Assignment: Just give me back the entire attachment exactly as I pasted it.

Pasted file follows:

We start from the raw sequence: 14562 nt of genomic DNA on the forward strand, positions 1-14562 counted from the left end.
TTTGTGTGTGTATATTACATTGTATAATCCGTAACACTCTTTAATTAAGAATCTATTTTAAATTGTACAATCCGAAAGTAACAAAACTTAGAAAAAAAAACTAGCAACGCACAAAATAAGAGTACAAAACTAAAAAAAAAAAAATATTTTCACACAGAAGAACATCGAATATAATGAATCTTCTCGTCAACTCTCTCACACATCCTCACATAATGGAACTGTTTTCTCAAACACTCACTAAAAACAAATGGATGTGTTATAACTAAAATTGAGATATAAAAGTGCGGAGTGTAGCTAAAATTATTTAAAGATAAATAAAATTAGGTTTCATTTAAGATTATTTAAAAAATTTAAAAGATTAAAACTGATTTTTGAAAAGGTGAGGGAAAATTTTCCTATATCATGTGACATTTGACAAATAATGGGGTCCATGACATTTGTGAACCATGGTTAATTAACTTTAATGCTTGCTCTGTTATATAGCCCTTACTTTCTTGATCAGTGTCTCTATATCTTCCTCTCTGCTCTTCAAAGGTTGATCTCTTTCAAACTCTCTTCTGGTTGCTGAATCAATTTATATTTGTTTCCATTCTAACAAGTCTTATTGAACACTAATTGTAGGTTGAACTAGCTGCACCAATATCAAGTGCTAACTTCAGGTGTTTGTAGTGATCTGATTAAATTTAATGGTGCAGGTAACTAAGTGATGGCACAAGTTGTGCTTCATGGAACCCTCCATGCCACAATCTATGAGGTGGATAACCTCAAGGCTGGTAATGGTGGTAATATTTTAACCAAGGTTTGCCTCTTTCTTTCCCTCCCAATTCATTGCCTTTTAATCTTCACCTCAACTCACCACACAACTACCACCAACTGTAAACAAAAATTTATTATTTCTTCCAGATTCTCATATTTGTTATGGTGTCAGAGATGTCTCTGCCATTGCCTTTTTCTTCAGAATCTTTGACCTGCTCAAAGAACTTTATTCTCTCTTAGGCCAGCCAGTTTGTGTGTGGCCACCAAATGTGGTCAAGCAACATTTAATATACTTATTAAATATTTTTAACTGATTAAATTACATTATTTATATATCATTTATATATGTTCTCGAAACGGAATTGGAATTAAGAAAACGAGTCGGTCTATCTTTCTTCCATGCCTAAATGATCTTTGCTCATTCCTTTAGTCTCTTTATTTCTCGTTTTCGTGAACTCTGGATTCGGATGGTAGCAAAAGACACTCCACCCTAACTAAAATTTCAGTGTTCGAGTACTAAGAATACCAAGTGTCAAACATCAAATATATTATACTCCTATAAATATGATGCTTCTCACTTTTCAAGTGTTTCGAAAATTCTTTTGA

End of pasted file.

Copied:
We start from the raw sequence: 14562 nt of genomic DNA on the forward strand, positions 1-14562 counted from the left end.
TTTGTGTGTGTATATTACATTGTATAATCCGTAACACTCTTTAATTAAGAATCTATTTTAAATTGTACAATCCGAAAGTAACAAAACTTAGAAAAAAAAACTAGCAACGCACAAAATAAGAGTACAAAACTAAAAAAAAAAAAATATTTTCACACAGAAGAACATCGAATATAATGAATCTTCTCGTCAACTCTCTCACACATCCTCACATAATGGAACTGTTTTCTCAAACACTCACTAAAAACAAATGGATGTGTTATAACTAAAATTGAGATATAAAAGTGCGGAGTGTAGCTAAAATTATTTAAAGATAAATAAAATTAGGTTTCATTTAAGATTATTTAAAAAATTTAAAAGATTAAAACTGATTTTTGAAAAGGTGAGGGAAAATTTTCCTATATCATGTGACATTTGACAAATAATGGGGTCCATGACATTTGTGAACCATGGTTAATTAACTTTAATGCTTGCTCTGTTATATAGCCCTTACTTTCTTGATCAGTGTCTCTATATCTTCCTCTCTGCTCTTCAAAGGTTGATCTCTTTCAAACTCTCTTCTGGTTGCTGAATCAATTTATATTTGTTTCCATTCTAACAAGTCTTATTGAACACTAATTGTAGGTTGAACTAGCTGCACCAATATCAAGTGCTAACTTCAGGTGTTTGTAGTGATCTGATTAAATTTAATGGTGCAGGTAACTAAGTGATGGCACAAGTTGTGCTTCATGGAACCCTCCATGCCACAATCTATGAGGTGGATAACCTCAAGGCTGGTAATGGTGGTAATATTTTAACCAAGGTTTGCCTCTTTCTTTCCCTCCCAATTCATTGCCTTTTAATCTTCACCTCAACTCACCACACAACTACCACCAACTGTAAACAAAAATTTATTATTTCTTCCAGATTCTCATATTTGTTATGGTGTCAGAGATGTCTCTGCCATTGCCTTTTTCTTCAGAATCTTTGACCTGCTCAAAGAACTTTATTCTCTCTTAGGCCAGCCAGTTTGTGTGTGGCCACCAAATGTGGTCAAGCAACATTTAATATACTTATTAAATATTTTTAACTGATTAAATTACATTATTTATATATCATTTATATATGTTCTCGAAACGGAATTGGAATTAAGAAAACGAGTCGGTCTATCTTTCTTCCATGCCTAAATGATCTTTGCTCATTCCTTTAGTCTCTTTATTTCTCGTTTTCGTGAACTCTGGATTCGGATGGTAGCAAAAGACACTCCACCCTAACTAAAATTTCAGTGTTCGAGTACTAAGAATACCAAGTGTCAAACATCAAATATATTATACTCCTATAAATATGATGCTTCTCACTTTTCAAGTGTTTCGAAAATTCTTTTGA